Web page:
The tomb-chapel of Nebamun

Geese (detail), Painting from the tomb chapel of Nebamun, c. 1350 BCE, paint on plaster, whole fragment: 71 x 115.5 cm, Thebes © Trustees of the British Museum

Geese (detail), from the Presentation of the Geese , Tomb chapel of Nebamun, c. 1350 BCE, paint on plaster, whole fragment: 71 x 115.5 cm, Thebes © Trustees of the British Museum

The British Museum contains 11 fragments of wall painting, which are some of the most famous images of Egyptian art. The fragments come from the now lost tomb-chapel of Nebamun, an ancient Egyptian scribe or the “scribe and grain accountant in the granary of divine offerings,” in the Temple of Amun at Karnak. Nebamun died c. 1350 BCE, a generation or so before Tutankhamun. His name is damaged but he was almost certainly called Nebamun.

“Antiquity’s equivalent to Michelangelo”

The tomb-paintings were discovered by the local agent Henry Salt in Thebes and acquired by the Museum in the 1820s. The location of the tomb from which they came is still not known with any certainty, but it is thought to be in the northern part of the necropolis in the area known as Dra Abu el-Naga. Stylistically, the magnificent wall paintings can be dated to either the final years of the reign of Amenhotep III (1390-1352 BCE) or the early years of his successor. The fragments were constantly on display until the late 1990s. Since then, the fragile wall-paintings have been meticulously conserved, securing their condition for at least the next fifty years.

The project has provided numerous new insights into the superb technique of the painters. Their exuberant compositions, astonishing depictions of animal life and unparalleled handling of textures have caused one art historian to call them “antiquity’s equivalent to Michelangelo.” New research and scholarship have enabled new connections to be made between the fragments, allowing scholars to gain a better understanding of their original locations in the tomb. They will now be re-displayed together for the first time in a setting designed to recreate their original aesthetic impact and to evoke their original position in a small intimate chapel.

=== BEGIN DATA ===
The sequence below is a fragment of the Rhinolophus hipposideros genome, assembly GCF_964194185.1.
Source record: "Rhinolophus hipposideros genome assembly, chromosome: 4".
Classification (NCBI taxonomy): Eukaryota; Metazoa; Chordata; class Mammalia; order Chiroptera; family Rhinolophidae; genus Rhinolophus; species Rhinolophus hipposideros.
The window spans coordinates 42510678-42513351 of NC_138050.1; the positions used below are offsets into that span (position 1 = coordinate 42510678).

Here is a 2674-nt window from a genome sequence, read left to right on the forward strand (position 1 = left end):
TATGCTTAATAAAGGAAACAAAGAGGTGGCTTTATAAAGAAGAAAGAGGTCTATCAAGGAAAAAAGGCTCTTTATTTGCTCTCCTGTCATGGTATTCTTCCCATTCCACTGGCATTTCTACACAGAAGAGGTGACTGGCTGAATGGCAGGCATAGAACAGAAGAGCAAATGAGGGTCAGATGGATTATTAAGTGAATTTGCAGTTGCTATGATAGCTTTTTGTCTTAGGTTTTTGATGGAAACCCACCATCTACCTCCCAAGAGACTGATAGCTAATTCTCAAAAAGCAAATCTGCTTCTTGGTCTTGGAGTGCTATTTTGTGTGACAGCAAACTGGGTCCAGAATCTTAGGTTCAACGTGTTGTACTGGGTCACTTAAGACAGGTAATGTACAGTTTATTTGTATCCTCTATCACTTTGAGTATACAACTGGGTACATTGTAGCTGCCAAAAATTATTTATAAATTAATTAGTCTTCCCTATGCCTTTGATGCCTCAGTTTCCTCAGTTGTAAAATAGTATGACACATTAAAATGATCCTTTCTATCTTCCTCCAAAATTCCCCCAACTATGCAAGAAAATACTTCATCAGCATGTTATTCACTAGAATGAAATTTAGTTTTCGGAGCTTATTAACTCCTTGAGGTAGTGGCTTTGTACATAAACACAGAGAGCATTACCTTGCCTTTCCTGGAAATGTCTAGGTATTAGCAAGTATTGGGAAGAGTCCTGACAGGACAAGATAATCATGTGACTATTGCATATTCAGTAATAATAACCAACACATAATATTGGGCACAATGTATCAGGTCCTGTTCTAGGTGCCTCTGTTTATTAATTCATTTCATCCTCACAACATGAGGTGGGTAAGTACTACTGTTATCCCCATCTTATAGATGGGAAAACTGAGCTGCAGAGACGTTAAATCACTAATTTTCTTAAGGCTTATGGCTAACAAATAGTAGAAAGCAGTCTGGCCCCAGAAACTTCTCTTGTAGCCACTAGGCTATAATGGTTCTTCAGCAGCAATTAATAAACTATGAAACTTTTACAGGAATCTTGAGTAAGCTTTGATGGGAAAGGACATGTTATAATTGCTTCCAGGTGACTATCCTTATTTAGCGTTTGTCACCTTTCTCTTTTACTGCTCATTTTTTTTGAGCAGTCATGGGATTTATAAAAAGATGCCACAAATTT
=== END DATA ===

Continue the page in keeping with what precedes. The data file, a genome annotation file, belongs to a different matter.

The four musicians and singers with their song written above them (detail), from the second register of the banquet scene, from the tomb of Nebanum, 1370 BCE, 18th Dynasty, paint on plaster, Thebes © The Trustees of the British Museum

The four musicians and singers with their song written above them (detail), Banquet Scene , Tomb Chapel of Nebanum, c. 1350 BCE, 18th Dynasty, paint on plaster, whole fragment: 88 x 119 x 22 cm, Thebes © Trustees of the British Museum

The paintings show scenes of daily life and include images of banquets, agriculture, animal husbandry, hunting and scenes of offerings. The quality of the drawing and composition is outstanding, and the superbly detailed treatment of the animals makes these some of the finest paintings to survive from ancient Egypt.

A place of commemoration

Nebamun’s tomb-chapel was a place for people to come and commemorate Nebamun and his wife after his death with prayers and offerings. Nebamun himself was buried somewhere beneath the floor of the innermost room of the tomb-chapel in a hidden burial chamber.The beautiful paintings, which decorated the wall, not only showed how Nebamun wanted his life to be remembered but what he wanted in his life after death.

Building a tomb-chapel was expensive and would have only been done by the wealthy. The majority of ancient Egyptians would have been buried in cemeteries.

How the tomb-chapel was built and used

Nebamun’s tomb-chapel was cut into the desert hills opposite the city of Thebes (modern Luxor and Karnak). Workmen would have cut the tomb out of the rock using flint tools and copper-alloy chisels. The walls and ceilings of the tomb were then covered in a layer of mud plaster, followed by a layer of white plaster. This provided a smooth surface for painting.

The tomb-chapel was painted by a team of artists. They first sketched out the designs and figures before painting the final pattern. Sometimes the sketches can still be seen, showing how the artists changed their minds. The artists used black, white, red, yellow, blue and green paints.

The tomb-chapel probably contained three sections: an outer chamber, an inner chamber and an underground burial chamber, which was sealed once Nebamun and his wife had been buried. Outside the tomb-chapel a courtyard was cut into the hillside. The walls of the chapel facade were decorated with rows of pottery cones stamped with the names and titles of the owner.

Suggested readings:

M. Hooper,  The Tomb of Nebamun  (London, British Museum Press, 2007).

R. Parkinson,  The painted Tomb-chapel of Nebamun  (London, British Museum Press, 2008).

A. Middleton and K. Uprichard, (eds.),  The Nebamun Wall Paintings: Conservation, Scientific Analysis and Display at the British Museum  (London, Archetype, 2008).

Explore the tomb-chapel of Nebamun in a 3D interactive animation at The British Museum

© Trustees of the British Museum

Cite this page as: The British Museum, "The tomb-chapel of Nebamun," in Smarthistory, June 28, 2016, accessed January 24, 2022,